Cheng’s current research focuses on cross-national comparisons of health systems in East Asia, health reforms in China and Taiwan, health technology assessment and comparative effectiveness research, health care quality, financing, payment reform, including evidence based guidelines and pay for performance (P4P) in East Asian health systems.
Cheng is an adviser to the China National Health Development Research Center (CNHDRC), the official Chinese government think tank for health policy under China’s Ministry of Health. She is also an advisor to the National Institute for Health and Clinical Excellence-International of the United Kingdom, which advices governments and agencies overseas on capacity building for evidence base to inform national health policy as well as knowledge transfer among decision-makers across national borders.
Cheng is a member of the Emerging Market Symposium (EMS) Steering Committee, an Oxford University based initiative that addresses pressing sectoral issues facing emerging market countries, and serves on the International Advisory Board of the Elsevier On-line Encyclopedia of Health Economics, the on-line publication by the publisher of medical and scientific literature (The Lancet, Cell, Gray’s Anatomy, ScienceDirect, etc.) designed to meet the needs of the rapidly changing and growing field of health economics which calls for timely “authoritative articles on key concepts, issues, theory and methods” in health economics. Cheng also serves on the Technical Advisory Committee of the Global Task Force on Expanded Access to Cancer Care and Control (GTF.CCC), an initiative convened by the Harvard Global Equity Initiative, the Harvard Medical School, the Harvard School of Public Health and the Dana Farber Cancer Institute to combat cancer in developing countries.
In 2003, Cheng served as an adviser to the Strategic Review Board of the Science and Technology Advisory Group (STAG), which advises the Office of the Premier of Taiwan on policies relating to the development of science and technology including health care in Taiwan. Cheng was a member of the International Advisory Group of AcademyHealth, the US-based professional association of health services researchers.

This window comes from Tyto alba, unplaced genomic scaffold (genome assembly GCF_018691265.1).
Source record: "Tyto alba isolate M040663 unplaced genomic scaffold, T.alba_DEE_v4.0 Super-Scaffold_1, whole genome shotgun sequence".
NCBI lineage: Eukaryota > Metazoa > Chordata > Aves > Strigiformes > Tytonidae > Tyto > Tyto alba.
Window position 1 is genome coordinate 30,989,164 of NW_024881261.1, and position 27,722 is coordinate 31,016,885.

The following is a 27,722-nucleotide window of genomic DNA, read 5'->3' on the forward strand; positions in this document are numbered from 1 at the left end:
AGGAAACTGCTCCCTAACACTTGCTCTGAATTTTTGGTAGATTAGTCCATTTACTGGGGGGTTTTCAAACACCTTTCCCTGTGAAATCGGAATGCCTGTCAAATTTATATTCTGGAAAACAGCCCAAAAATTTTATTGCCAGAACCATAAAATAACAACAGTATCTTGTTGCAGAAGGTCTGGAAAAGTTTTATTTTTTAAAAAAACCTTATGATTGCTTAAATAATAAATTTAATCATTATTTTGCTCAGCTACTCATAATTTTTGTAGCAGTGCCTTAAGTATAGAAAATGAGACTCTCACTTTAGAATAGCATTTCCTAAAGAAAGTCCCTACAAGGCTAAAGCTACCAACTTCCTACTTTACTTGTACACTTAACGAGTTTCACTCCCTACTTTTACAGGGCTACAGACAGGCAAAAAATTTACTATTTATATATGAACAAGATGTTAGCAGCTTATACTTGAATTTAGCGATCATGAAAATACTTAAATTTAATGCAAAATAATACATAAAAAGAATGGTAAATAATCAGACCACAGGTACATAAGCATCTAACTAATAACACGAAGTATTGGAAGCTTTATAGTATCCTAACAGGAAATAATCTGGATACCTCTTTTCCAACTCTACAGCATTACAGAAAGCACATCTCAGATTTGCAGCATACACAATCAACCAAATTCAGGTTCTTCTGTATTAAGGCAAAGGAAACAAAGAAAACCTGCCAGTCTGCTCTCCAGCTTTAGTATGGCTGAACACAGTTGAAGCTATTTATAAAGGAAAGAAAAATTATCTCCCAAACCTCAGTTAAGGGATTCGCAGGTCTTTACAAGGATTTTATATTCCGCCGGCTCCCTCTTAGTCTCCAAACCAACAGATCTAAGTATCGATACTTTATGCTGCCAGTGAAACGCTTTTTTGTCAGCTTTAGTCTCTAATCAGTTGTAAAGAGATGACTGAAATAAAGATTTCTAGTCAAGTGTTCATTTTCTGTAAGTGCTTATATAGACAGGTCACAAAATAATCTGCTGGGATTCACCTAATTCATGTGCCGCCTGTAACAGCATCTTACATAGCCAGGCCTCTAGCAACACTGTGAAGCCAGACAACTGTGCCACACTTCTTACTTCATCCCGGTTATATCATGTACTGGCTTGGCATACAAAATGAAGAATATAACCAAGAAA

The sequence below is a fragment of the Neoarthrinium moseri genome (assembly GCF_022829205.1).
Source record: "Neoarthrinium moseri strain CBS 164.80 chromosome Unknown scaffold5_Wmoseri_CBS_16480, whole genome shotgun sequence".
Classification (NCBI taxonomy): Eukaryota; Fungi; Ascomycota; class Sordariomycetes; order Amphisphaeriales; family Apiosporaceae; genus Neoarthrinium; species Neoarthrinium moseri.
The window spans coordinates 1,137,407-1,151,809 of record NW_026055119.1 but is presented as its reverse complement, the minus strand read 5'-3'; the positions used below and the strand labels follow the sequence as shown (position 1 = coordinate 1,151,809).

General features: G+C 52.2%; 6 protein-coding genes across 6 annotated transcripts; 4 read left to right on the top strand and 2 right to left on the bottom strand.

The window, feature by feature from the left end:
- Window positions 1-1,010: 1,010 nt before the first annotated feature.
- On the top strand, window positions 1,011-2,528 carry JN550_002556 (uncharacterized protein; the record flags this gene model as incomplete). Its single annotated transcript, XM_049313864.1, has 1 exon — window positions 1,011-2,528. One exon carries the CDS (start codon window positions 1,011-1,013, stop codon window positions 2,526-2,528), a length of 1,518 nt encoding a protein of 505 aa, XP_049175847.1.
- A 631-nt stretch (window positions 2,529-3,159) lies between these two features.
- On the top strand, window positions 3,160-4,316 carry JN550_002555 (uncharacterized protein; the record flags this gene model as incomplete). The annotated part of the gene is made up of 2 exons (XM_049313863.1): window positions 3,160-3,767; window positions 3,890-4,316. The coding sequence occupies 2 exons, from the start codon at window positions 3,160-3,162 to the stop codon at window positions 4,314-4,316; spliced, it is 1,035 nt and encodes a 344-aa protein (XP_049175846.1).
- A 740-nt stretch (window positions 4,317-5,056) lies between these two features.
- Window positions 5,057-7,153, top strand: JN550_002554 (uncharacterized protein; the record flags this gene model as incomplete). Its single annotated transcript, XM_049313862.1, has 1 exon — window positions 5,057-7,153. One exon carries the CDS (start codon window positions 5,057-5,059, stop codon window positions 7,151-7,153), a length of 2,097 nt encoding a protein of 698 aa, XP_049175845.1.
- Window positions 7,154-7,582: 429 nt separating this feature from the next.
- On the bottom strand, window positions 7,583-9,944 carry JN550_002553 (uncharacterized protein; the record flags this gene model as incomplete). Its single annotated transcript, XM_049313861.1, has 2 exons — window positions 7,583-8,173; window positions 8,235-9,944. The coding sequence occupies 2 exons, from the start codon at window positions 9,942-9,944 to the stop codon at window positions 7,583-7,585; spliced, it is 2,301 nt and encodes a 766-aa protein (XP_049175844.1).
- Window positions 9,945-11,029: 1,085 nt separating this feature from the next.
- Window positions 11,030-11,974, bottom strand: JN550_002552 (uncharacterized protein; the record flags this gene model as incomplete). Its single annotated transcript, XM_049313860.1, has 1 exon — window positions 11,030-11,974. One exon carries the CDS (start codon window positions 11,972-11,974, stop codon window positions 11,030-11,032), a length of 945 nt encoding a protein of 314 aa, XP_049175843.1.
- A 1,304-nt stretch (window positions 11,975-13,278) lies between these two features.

Jeffrey L. Sturchio, PhD, is Senior Partner at Rabin Martin, a global health strategy consulting firm, and former President and CEO of the Global Health Council. Before joining the Council, Dr. Sturchio was Vice President of Corporate Responsibility at Merck & Co. Inc., President of The Merck Company Foundation and Chairman of the US Corporate Council on Africa. He is Chairman of the BroadReach Institute for Training and Education and a member of the boards of the US Pharmaceopeia and the Museum of AIDS in Africa. Dr. Sturchio is also currently a Visiting Scholar at the Institute for Applied Economics, Global Health and the Study of Business Enterprise at The Johns Hopkins University; a Senior Associate of the Global Health Policy Center at the Center for Strategic and International Studies; a Principal of the Modernizing Foreign Assistance Network; a Fellow of the American Association for the Advancement of Science; and a member of the Council on Foreign Relations. He received an AB from Princeton University and a PhD in the history and sociology of science from the University of Pennsylvania.